Traveling During a Pandemic
Aruban sunset photographed by Alisa Harrison
Whether you’re vaccinated, plan to get vaccinated, or have decided not to, at some point, you’re probably going to venture out. Sooner or later, the travel bug will hit you. If you love to travel internationally, this is for you.
Where would you like to go?
Every country has its own entry requirements for travelers and those requirements may vary for land travel versus air travel. Before you book a hotel or start looking for flights, find out if that country is even “open” to travelers. If so, find out what documentation is required before you continue with travel plans.
While a few countries may only require you to answer a few questions regarding your COVID-19 status, others may require a negative test within 72 hours of your flight, along with their specific type of travel insurance and sometimes other documentation for entry.
If your travel involves entry into the United States, check the Updated CDC Guidelines for COVID-19 Travel Health Information.
As of April 2, 2021, the CDC has stated that “Fully vaccinated people must still have a negative COVID-19 test result before they board a flight to the United States…” That requirement is the same for non-vaccinated people. So yes, even if your journey originated from the United States, and you’re just looking to get back, you MUST present a negative COVID-19 test to your airline before you can board. That requires determining where you’ll take your COVID-19 test while abroad and making sure you have those results before your flight back to the United States.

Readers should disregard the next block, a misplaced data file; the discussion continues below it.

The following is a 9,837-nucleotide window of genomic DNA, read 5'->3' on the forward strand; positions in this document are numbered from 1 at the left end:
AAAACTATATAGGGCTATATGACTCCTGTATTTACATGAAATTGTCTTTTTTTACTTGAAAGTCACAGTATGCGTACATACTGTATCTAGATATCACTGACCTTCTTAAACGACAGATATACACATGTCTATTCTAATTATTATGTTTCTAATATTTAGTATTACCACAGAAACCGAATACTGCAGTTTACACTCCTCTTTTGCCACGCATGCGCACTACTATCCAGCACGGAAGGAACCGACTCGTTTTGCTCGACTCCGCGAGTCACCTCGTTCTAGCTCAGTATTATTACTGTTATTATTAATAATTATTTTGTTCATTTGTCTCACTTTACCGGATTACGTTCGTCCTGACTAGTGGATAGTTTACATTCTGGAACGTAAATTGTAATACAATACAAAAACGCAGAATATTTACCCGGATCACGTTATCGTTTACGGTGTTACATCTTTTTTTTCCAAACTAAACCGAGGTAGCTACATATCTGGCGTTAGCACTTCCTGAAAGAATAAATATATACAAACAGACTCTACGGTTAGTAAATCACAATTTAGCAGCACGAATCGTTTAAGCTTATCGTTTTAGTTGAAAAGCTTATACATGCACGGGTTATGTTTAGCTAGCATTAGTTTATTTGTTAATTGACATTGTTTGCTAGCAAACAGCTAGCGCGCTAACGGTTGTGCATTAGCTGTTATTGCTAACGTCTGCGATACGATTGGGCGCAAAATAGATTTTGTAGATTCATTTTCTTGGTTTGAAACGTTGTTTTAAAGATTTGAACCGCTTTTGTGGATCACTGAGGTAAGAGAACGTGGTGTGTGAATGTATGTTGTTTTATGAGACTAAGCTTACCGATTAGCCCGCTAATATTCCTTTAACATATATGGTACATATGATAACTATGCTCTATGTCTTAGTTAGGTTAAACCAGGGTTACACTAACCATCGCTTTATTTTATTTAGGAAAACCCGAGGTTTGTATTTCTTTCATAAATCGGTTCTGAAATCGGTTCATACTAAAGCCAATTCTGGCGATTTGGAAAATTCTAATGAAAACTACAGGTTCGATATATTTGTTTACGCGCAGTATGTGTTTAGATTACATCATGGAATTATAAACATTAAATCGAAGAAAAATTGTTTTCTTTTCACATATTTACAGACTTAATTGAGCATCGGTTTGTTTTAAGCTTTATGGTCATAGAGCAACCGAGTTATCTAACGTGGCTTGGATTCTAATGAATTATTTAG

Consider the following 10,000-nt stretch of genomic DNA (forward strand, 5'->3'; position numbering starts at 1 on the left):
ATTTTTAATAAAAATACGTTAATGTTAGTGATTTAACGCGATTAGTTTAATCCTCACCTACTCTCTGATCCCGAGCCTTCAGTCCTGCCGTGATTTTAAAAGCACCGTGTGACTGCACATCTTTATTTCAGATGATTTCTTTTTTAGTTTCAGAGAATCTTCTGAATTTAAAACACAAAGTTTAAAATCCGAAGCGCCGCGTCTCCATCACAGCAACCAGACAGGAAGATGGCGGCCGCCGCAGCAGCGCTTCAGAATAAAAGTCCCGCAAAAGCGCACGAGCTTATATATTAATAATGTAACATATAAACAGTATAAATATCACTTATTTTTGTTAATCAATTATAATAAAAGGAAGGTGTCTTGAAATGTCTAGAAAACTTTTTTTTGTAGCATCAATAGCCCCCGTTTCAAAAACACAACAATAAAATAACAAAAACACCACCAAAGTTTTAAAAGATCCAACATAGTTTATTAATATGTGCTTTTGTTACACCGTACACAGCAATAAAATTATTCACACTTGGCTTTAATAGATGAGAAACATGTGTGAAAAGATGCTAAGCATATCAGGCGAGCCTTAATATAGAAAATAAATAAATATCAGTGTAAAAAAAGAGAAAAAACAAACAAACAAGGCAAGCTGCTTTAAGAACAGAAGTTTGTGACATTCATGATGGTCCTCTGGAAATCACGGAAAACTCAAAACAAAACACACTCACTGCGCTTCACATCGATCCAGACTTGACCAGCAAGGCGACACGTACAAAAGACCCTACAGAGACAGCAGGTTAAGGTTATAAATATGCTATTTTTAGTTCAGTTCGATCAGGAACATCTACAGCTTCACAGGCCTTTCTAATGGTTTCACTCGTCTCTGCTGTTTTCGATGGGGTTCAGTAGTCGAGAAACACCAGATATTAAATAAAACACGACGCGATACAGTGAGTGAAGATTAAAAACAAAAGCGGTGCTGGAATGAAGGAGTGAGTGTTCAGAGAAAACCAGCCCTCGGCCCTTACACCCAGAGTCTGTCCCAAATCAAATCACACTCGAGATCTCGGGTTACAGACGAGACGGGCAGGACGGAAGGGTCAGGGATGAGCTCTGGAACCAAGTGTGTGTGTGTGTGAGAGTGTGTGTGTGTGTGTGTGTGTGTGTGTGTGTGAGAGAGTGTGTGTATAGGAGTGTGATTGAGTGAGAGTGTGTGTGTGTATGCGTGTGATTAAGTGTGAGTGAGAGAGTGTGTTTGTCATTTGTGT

What does fully vaccinated mean?
According to the CDC, you are considered fully vaccinated 2 weeks after your second vaccination shot if you had a 2-dose shot. If you took Johnson & Johnson’s Janssen vaccine, you are considered fully vaccinated 2 weeks after your 1-dose shot.
Check out this list of “Countries that are open to vaccinated travelers”.
Aruba beach resort photographed by Alisa Harrison
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How to mentally prepare
Arrive early. If you’re flying, consider arriving at the airport 3 hours before your flight. That way, you’re not feeling the anxiety of being rushed because of slow, long lines. And if you usually fly first class, do not be surprised if there is not a first-class ticket counter open. Unfortunately, some airlines have this lane closed during the first few hours of the morning requiring you to stand in line with us commoners.
Practice patience. You’re traveling during a pandemic and requirements are constantly changing. So expect some passengers to be under-prepared, which may cause airport lines to move slower than normal.
Be courteous. It’s an inconvenience for everyone involved for you to travel during this time. Being polite doesn’t cost anything. It is truly a privilege to be able to safely travel during a pandemic, so try not to make it difficult for those you encounter during your journey.
Expect Curfews. Some countries currently have curfews in place even for the beach. For instance, if you plan to travel to Aruba, as of this writing, all establishments including bars and restaurants must close by 9 p.m. and people have to be off the street no later than 10 p.m. The only exception is for onsite resort establishments. However, the beach curfew still applies.